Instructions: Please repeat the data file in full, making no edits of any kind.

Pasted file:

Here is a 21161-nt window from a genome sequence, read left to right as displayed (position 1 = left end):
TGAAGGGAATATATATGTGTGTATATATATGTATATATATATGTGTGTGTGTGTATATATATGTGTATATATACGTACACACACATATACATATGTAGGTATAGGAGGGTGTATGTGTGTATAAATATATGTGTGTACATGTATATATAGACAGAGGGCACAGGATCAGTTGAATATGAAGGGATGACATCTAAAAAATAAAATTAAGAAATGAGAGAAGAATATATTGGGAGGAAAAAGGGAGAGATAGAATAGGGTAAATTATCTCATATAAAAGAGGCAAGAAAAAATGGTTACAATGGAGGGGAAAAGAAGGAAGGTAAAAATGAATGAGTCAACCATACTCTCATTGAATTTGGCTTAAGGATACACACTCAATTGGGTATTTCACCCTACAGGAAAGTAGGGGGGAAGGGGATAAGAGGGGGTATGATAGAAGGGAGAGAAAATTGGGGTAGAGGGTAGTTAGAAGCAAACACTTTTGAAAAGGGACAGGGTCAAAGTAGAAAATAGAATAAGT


Here is a 21161-nt window from a genome sequence, read left to right as displayed (position 1 = left end):
TGAAGGGAATATATATGTGTGTATATATATGTATATATATATGTGTGTGTGTGTATATATATGTGTATATATACGTACACACACATATACATATGTAGGTATAGGAGGGTGTATGTGTGTATAAATATATGTGTGTACATGTATATATAGACAGAGGGCACAGGATCAGTTGAATATGAAGGGATGACATCTAAAAAATAAAATTAAGAAATGAGAGAAGAATATATTGGGAGGAAAAAGGGAGAGATAGAATAGGGTAAATTATCTCATATAAAAGAGGCAAGAAAAAATGGTTACAATGGAGGGGAAAAGAAGGAAGGTAAAAATGAATGAGTCAACCATACTCTCATTGAATTTGGCTTAAGGATACACACTCAATTGGGTATTTCACCCTACAGGAAAGTAGGGGGGAAGGGGATAAGAGGGGGTATGATAGAAGGGAGAGAAAATTGGGGTAGAGGGTAGTTAGAAGCAAACACTTTTGAAAAGGGACAGGGTCAAAGTAGAAAATAGAATAAGT